A concert of songs with music & lyrics by Jerry Herman, Stephen Sondheim and Jule Styne, plus songs by Bob Merrill, Leo Robin, Leonard Bernstein, Betty Comden, Adolph Green, and E. Y. Harburg
Janie Dee, Anne Reid, Jamie Parker, Caroline O’Connor, Fra Fee, Michael Colbourne, Laura Pitt Pulford, Richard Fleeshman, Andy Conaghan, Anna O’Byrne, Jordan Lee Davis, Laura Tebbutt, Emma Kingston, Bradley Jaden, Caroline Sheen, Deborah Crowe, Nadim Naaman, Alistair Brammer, Celinde Schoenmaker, Zoe Doano, Jack North, and a guest appearance by James Bolam
Alex Parker – Conductor
Alastair Knights – Director
Reviewed by: Tom Vallance
Reviewed: 29 November, 2015
Venue: Palace Theatre, Shaftesbury Avenue, London
This talent-packed salute to three giants of musical theatre was the inaugural performance by the Alex Parker Theatre Company, and the first of four such productions planned to be staged by the end of next year. Though the 30-piece orchestra, which opened the show excitingly with part of the Overture to Gypsy (Styne/Sondheim), occupied most of the stage, leaving little space for choreography, there was some energetic movement when a strong-voiced Janie Dee led the company in a medley of two opening numbers, Herman’s ‘It’s today’ from Mame, and ‘It’s high time’ from Styne and Leo Robin’s Gentlemen Prefer Blondes.
The latter show yielded one of the evening’s delights, some rarely heard lyrics for ‘Diamonds are a girl’s best friend’, though not all of them, alas, could be heard as Laura Tebbutt battled the accompaniment. Earlier Dee had spoken of how thrilling it was to be backed by such a grand orchestra, but some of the cast responded with some shrill belting, which made it particularly welcome when Anne Reid, partnered by James Bolam, performed an utterly beguiling duet to the wistful soft-shoe number ‘Always young’, originally introduced by Angela Lansbury in the television musical Mrs Santa Claus.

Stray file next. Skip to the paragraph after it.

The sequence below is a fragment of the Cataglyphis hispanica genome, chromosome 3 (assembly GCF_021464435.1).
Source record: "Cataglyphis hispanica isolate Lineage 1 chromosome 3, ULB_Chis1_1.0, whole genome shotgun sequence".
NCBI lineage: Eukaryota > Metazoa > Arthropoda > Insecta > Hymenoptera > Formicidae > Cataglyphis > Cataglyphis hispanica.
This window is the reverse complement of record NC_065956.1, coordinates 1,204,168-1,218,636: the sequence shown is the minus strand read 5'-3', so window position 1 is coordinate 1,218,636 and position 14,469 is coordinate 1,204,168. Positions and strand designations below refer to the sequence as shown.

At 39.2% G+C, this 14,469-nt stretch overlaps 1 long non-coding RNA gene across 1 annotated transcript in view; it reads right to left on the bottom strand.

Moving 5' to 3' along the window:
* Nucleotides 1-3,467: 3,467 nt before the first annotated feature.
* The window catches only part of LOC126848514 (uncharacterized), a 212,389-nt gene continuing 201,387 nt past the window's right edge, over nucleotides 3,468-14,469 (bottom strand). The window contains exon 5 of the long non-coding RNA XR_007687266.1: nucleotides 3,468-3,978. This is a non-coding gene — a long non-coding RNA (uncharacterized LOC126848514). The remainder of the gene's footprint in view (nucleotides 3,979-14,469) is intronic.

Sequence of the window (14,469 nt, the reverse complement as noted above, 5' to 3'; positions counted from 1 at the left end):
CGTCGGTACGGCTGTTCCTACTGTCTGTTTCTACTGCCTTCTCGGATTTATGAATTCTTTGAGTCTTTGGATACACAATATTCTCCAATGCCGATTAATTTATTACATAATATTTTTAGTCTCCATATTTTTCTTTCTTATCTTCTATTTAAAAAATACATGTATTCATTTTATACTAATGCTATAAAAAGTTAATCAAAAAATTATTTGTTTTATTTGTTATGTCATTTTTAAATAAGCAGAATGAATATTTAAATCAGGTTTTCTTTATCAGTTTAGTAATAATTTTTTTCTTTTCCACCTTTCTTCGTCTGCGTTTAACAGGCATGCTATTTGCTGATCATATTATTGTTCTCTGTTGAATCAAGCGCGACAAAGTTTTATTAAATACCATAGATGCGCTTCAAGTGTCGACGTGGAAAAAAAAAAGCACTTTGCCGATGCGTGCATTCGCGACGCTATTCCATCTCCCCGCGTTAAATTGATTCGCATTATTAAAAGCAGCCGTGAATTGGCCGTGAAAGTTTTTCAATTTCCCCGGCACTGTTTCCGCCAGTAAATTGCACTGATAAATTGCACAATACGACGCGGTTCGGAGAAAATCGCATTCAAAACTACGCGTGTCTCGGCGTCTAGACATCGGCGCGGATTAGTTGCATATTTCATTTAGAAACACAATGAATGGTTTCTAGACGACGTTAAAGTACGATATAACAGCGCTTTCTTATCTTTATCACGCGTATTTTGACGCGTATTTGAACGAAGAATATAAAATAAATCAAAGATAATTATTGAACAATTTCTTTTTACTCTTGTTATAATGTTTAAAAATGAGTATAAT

A medley from Into the Woods, with Dee, Anna O’Byrne, Deborah Crowe and Jamie Parker and including a delightful ‘On the steps of the palace’, worked very well. In general, the staging struck a splendid balance between the familiar and the obscure, with omissions including ‘I’m still here’, ‘Hello, Dolly!’, ‘Just in time’ and ’Losing my mind’ and rarities embracing ‘Being good’ from Hallelujah, Baby, ‘Winter was warm’ from the feature-length cartoon Mr Magoo’s Christmas Carol and the neglected waltz, ‘Let’s see what happens’ from Darling of the Day, here given full gorgeous weight by O’Byrne and Jack North.
All three composers have showstoppers in their collections but they have been performed so frequently that they bring a minefield of familiarity. Caroline O’Connor, so good as Mabel in the London production of Mack and Mabel, was surprisingly tentative in ‘Broadway baby’, but Dee gave her individual touch to ‘The ladies who lunch’ and Fra Fee (remembered for his Candide some time ago) and Tebbutt brought an intense passion to ‘Move on’ from Sunday in the Park with George. Reid, who can convey regret with a conviction that brings tears to the eyes, did so with both ‘The party’s over’ and the little-heard gem from Dear World, ‘And I was beautiful’. Many of the currently lesser-known performers will doubtless become stars.
One looks forward to further evenings from the team of Alex Parker and Alastair Knights. The catalogues of the three gentlemen celebrated here are so crammed with timeless songs that they could fill many programmes. I was disappointed that my favourite Sondheim score, Merrily We Roll Along, was ignored, but maybe it is planned for the future…